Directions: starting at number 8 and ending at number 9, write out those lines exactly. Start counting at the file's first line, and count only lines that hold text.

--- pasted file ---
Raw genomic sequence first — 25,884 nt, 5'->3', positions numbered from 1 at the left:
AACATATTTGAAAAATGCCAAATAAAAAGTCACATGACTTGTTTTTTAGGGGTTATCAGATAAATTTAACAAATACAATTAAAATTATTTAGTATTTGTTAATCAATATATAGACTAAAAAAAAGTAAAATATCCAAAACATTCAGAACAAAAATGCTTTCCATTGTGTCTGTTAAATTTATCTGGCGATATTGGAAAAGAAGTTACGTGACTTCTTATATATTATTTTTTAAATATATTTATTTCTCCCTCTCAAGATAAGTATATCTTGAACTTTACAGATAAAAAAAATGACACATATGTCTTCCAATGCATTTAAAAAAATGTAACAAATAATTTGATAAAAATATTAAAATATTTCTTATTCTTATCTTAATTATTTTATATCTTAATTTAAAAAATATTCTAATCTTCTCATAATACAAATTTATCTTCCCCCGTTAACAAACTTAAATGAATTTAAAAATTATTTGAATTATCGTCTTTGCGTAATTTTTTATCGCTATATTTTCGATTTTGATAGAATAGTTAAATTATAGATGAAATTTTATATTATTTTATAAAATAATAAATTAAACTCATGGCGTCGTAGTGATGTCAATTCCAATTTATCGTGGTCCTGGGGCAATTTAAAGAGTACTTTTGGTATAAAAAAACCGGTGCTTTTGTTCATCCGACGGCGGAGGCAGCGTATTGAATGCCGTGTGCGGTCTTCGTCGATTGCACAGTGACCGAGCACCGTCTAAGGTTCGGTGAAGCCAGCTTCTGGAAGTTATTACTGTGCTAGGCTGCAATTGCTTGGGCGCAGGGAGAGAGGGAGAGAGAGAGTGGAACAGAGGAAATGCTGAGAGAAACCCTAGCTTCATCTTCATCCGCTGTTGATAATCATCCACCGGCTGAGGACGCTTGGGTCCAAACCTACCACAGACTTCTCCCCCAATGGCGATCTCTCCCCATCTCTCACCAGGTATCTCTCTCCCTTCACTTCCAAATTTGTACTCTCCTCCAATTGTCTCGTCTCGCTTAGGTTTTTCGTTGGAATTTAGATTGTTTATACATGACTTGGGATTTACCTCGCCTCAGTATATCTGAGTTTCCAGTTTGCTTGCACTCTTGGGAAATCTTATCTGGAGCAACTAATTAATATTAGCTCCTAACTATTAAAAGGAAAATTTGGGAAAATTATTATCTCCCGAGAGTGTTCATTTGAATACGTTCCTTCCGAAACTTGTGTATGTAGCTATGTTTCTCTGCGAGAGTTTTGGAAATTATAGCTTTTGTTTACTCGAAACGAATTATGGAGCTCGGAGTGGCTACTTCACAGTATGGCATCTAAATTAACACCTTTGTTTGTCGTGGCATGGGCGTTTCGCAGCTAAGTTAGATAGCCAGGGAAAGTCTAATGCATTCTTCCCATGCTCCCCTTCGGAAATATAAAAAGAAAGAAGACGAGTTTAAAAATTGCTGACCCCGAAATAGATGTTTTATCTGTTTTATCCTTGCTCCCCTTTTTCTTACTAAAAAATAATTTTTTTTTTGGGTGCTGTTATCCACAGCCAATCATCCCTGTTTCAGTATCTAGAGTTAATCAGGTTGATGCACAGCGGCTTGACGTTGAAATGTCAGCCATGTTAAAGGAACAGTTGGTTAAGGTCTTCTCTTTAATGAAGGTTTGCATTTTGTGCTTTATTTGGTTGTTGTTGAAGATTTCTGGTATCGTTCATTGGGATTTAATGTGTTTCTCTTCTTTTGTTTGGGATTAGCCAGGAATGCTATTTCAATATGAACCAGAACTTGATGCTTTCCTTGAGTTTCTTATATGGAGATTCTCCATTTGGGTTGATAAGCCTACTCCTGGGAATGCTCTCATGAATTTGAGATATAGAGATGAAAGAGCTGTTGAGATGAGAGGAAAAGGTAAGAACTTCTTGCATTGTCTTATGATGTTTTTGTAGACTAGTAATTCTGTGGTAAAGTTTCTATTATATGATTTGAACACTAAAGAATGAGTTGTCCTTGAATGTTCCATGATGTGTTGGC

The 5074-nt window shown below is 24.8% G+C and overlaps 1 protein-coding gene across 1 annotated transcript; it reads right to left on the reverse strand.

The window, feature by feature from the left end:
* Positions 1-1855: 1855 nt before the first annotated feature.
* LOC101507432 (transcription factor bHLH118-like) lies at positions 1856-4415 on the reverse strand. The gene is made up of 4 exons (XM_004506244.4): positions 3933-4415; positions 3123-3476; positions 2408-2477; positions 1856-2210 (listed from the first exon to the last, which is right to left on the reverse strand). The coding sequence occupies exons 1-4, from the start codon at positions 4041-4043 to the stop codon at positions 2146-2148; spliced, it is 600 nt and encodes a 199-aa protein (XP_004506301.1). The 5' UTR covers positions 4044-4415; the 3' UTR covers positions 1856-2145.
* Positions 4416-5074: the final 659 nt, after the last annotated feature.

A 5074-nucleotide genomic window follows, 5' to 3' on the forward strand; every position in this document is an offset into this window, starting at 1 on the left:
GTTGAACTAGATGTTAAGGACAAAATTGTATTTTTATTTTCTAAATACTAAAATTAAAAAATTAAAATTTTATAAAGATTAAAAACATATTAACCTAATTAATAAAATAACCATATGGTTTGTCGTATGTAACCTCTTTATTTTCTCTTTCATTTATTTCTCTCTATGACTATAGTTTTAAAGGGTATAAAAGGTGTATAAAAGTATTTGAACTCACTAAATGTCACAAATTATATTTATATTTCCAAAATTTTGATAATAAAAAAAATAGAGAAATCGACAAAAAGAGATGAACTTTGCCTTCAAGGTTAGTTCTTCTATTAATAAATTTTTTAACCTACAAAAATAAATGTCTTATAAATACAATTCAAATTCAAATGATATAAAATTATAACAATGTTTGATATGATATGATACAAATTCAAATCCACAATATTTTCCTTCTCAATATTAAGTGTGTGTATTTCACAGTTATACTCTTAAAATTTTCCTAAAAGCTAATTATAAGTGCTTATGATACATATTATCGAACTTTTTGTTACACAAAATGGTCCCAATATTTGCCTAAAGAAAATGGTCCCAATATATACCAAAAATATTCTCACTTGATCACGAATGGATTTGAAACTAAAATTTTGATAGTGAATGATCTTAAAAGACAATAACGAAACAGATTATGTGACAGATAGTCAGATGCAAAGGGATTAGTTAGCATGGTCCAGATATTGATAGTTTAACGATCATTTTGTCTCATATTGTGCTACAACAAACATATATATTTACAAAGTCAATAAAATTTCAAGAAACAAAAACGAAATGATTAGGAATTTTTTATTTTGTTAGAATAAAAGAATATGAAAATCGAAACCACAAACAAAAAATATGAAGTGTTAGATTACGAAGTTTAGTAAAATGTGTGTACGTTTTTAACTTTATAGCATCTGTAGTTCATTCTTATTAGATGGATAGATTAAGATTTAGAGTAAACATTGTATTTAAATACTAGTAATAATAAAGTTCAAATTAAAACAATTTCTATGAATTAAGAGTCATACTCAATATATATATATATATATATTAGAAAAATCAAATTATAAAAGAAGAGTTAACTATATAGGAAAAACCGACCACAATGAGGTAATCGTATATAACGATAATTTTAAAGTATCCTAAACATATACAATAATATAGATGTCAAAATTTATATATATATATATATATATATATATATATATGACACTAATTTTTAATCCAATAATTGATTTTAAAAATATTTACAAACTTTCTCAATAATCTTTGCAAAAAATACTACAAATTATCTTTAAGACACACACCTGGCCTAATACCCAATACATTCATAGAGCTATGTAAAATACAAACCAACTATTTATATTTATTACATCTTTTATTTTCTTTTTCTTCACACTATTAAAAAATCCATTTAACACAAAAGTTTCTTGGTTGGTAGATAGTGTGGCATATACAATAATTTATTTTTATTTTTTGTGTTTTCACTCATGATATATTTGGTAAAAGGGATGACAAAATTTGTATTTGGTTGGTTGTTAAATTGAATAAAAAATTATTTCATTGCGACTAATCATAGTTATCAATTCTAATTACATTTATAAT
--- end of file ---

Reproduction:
A 5074-nucleotide genomic window follows, 5' to 3' on the forward strand; every position in this document is an offset into this window, starting at 1 on the left:
GTTGAACTAGATGTTAAGGACAAAATTGTATTTTTATTTTCTAAATACTAAAATTAAAAAATTAAAATTTTATAAAGATTAAAAACATATTAACCTAATTAATAAAATAACCATATGGTTTGTCGTATGTAACCTCTTTATTTTCTCTTTCATTTATTTCTCTCTATGACTATAGTTTTAAAGGGTATAAAAGGTGTATAAAAGTATTTGAACTCACTAAATGTCACAAATTATATTTATATTTCCAAAATTTTGATAATAAAAAAAATAGAGAAATCGACAAAAAGAGATGAACTTTGCCTTCAAGGTTAGTTCTTCTATTAATAAATTTTTTAACCTACAAAAATAAATGTCTTATAAATACAATTCAAATTCAAATGATATAAAATTATAACAATGTTTGATATGATATGATACAAATTCAAATCCACAATATTTTCCTTCTCAATATTAAGTGTGTGTATTTCACAGTTATACTCTTAAAATTTTCCTAAAAGCTAATTATAAGTGCTTATGATACATATTATCGAACTTTTTGTTACACAAAATGGTCCCAATATTTGCCTAAAGAAAATGGTCCCAATATATACCAAAAATATTCTCACTTGATCACGAATGGATTTGAAACTAAAATTTTGATAGTGAATGATCTTAAAAGACAATAACGAAACAGATTATGTGACAGATAGTCAGATGCAAAGGGATTAGTTAGCATGGTCCAGATATTGATAGTTTAACGATCATTTTGTCTCATATTGTGCTACAACAAACATATATATTTACAAAGTCAATAAAATTTCAAGAAACAAAAACGAAATGATTAGGAATTTTTTATTTTGTTAGAATAAAAGAATATGAAAATCGAAACCACAAACAAAAAATATGAAGTGTTAGATTACGAAGTTTAGTAAAATGTGTGTACGTTTTTAACTTTATAGCATCTGTAGTTCATTCTTATTAGATGGATAGATTAAGATTTAGAGTAAACATTGTATTTAAATACTAGTAATAATAAAGTTCAAATTAAAACAATTTCTATGAATTAAGAGTCATACTCAATATATATATATATATATATTAGAAAAATCAAATTATAAAAGAAGAGTTAACTATATAGGAAAAACCGACCACAATGAGGTAATCGTATATAACGATAATTTTAAAGTATCCTAAACATATACAATAATATAGATGTCAAAATTTATATATATATATATATATATATATATATATATGACACTAATTTTTAATCCAATAATTGATTTTAAAAATATTTACAAACTTTCTCAATAATCTTTGCAAAAAATACTACAAATTATCTTTAAGACACACACCTGGCCTAATACCCAATACATTCATAGAGCTATGTAAAATACAAACCAACTATTTATATTTATTACATCTTTTATTTTCTTTTTCTTCACACTATTAAAAAATCCATTTAACACAAAAGTTTCTTGGTTGGTAGATAGTGTGGCATATACAATAATTTATTTTTATTTTTTGTGTTTTCACTCATGATATATTTGGTAAAAGGGATGACAAAATTTGTATTTGGTTGGTTGTTAAATTGAATAAAAAATTATTTCATTGCGACTAATCATAGTTATCAATTCTAATTACATTTATAAT